Since the attendance markers are stored at the servers and/or web sites, a user may take their master key to many different clients and access web sites and be somewhat secure in the fact that they are dealing with an authentic web site. Again, they may utilize the server identification key along with their master key(s) to decrypt the attendance marker saved at the web site to determine if they have previously visited the server and/or web site. This may also be attractive to users who use multiple machines at home, work, the library, etc. that they may have some level of comfort in dealing with web sites. As noted above, this attendance marker may also be utilized to authenticate the web site to provide further security.
System 200 may also contain communications connection(s) 212 that allow the system to communicate with other devices. Communications connection(s) 212 is an example of communication media. Communication media typically embodies computer readable instructions, data structures, program modules or other data in a modulated data signal such as a carrier wave or other transport mechanism and includes any information delivery media. The term “modulated data signal” means a signal that has one or more of its characteristics set or changed in such a manner as to encode information in the signal. By way of example, and not limitation, communication media may include wired media such as a wired network or direct-wired connection, and wireless media such as acoustic, RF, infrared and other wireless media. The term computer readable media as used herein includes both storage media and communication media.
System 200 may also have input device(s) 214 such as keyboard, mouse, pen, voice input device, touch input device, etc. Output device(s) 216 such as a display, speakers, printer, etc. may also be included. All these devices may be well known in the art and need not be discussed at length here.
A computing device, such as system 200, may include at least some form of computer-readable media. Computer readable media may be any available media that can be accessed by the system 200. By way of example, and not limitation, computer-readable media may comprise computer storage media and communication media.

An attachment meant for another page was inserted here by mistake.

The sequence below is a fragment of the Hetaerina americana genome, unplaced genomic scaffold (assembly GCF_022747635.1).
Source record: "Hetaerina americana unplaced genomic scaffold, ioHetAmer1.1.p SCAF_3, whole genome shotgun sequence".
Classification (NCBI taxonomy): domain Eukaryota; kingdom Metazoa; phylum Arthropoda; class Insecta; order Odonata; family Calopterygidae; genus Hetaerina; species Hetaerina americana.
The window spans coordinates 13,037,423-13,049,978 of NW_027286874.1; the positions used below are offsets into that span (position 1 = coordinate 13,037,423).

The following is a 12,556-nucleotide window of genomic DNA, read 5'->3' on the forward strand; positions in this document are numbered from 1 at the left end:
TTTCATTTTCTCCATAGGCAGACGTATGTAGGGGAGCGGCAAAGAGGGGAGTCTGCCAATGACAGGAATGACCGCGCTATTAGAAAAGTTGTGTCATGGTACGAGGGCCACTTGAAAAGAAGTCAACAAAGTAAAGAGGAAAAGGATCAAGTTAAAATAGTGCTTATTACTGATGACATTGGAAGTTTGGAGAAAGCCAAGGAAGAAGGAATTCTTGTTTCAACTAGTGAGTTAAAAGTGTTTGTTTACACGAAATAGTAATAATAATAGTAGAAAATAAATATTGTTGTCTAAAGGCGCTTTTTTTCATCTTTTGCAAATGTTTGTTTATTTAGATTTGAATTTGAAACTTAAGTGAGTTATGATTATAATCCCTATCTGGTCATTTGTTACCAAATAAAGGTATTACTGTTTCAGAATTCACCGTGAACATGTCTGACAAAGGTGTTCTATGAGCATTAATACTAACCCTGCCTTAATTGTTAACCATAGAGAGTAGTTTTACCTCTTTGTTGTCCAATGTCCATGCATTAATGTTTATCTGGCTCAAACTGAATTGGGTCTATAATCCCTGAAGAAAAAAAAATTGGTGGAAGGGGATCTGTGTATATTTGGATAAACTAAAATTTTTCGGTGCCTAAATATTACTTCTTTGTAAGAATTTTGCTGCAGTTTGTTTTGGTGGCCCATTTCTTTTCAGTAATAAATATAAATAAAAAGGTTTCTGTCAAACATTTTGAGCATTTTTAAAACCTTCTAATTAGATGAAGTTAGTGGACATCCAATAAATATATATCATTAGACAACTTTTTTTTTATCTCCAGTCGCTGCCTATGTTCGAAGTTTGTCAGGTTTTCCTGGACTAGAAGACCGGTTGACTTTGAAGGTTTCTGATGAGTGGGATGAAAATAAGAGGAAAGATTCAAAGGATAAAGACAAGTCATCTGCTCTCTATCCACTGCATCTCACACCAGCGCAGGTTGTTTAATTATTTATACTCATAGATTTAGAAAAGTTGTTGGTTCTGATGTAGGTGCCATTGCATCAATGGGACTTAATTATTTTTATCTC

Client 301 may be a computer or other system, such as a personal PC accessing a website via the Internet. It will be appreciated, however, that other devices and/or configurations may be utilized without straying from the concepts disclosed herein. Similarly, the server 306 may be a host for a website, or other server, or other device or configuration.
The server 306 has an associated identity key 307. Identity key 307 has information about the server. In an embodiment, the information relates to the URL, name of the principal owning or operating the system, and/or other “identity” information. When accessing the server 306, the client 301 may request an identity key 307, and/or the identity key 307 may be provided to the client 301 by the server or other entity. Although identity key 307 is shown as residing or originating from server 306, it will be appreciated that identity key may reside or originate from another source, including but not limited to, a verification entity, among others.
In another exemplary embodiment, client 301 receives a certificate containing information about server 306. The information contained within the certificate includes identity key 307, or other identity information. Client 301 parses the certificate to access the identity key 307. As described above the certificate may originate from a verification entity, or other entity.